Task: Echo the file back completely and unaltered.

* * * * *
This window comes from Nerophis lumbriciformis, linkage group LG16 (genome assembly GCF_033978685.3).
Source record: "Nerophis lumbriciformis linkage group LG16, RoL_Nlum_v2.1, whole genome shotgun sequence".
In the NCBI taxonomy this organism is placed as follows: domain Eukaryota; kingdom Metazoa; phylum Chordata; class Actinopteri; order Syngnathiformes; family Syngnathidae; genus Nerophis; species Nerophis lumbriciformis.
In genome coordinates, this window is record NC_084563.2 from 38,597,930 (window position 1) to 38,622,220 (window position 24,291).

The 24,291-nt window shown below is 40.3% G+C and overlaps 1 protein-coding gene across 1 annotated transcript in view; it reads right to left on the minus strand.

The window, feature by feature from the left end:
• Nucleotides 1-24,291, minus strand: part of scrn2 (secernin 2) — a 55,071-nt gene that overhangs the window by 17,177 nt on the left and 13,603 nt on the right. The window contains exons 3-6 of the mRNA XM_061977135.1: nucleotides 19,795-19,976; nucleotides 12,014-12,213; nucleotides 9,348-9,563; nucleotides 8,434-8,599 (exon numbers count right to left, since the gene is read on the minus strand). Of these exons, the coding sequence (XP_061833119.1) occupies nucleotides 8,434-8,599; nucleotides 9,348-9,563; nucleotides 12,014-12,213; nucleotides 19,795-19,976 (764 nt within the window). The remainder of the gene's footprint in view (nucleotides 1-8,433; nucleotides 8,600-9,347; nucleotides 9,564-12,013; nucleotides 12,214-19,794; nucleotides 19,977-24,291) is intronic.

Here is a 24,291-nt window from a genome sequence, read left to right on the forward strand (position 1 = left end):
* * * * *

This window comes from Nerophis lumbriciformis, linkage group LG16 (genome assembly GCF_033978685.3).
Source record: "Nerophis lumbriciformis linkage group LG16, RoL_Nlum_v2.1, whole genome shotgun sequence".
In the NCBI taxonomy this organism is placed as follows: domain Eukaryota; kingdom Metazoa; phylum Chordata; class Actinopteri; order Syngnathiformes; family Syngnathidae; genus Nerophis; species Nerophis lumbriciformis.
In genome coordinates, this window is record NC_084563.2 from 38,597,930 (window position 1) to 38,622,220 (window position 24,291).

The 24,291-nt window shown below is 40.3% G+C and overlaps 1 protein-coding gene across 1 annotated transcript in view; it reads right to left on the minus strand.

The window, feature by feature from the left end:
• Nucleotides 1-24,291, minus strand: part of scrn2 (secernin 2) — a 55,071-nt gene that overhangs the window by 17,177 nt on the left and 13,603 nt on the right. The window contains exons 3-6 of the mRNA XM_061977135.1: nucleotides 19,795-19,976; nucleotides 12,014-12,213; nucleotides 9,348-9,563; nucleotides 8,434-8,599 (exon numbers count right to left, since the gene is read on the minus strand). Of these exons, the coding sequence (XP_061833119.1) occupies nucleotides 8,434-8,599; nucleotides 9,348-9,563; nucleotides 12,014-12,213; nucleotides 19,795-19,976 (764 nt within the window). The remainder of the gene's footprint in view (nucleotides 1-8,433; nucleotides 8,600-9,347; nucleotides 9,564-12,013; nucleotides 12,214-19,794; nucleotides 19,977-24,291) is intronic.

Here is a 24,291-nt window from a genome sequence, read left to right on the forward strand (position 1 = left end):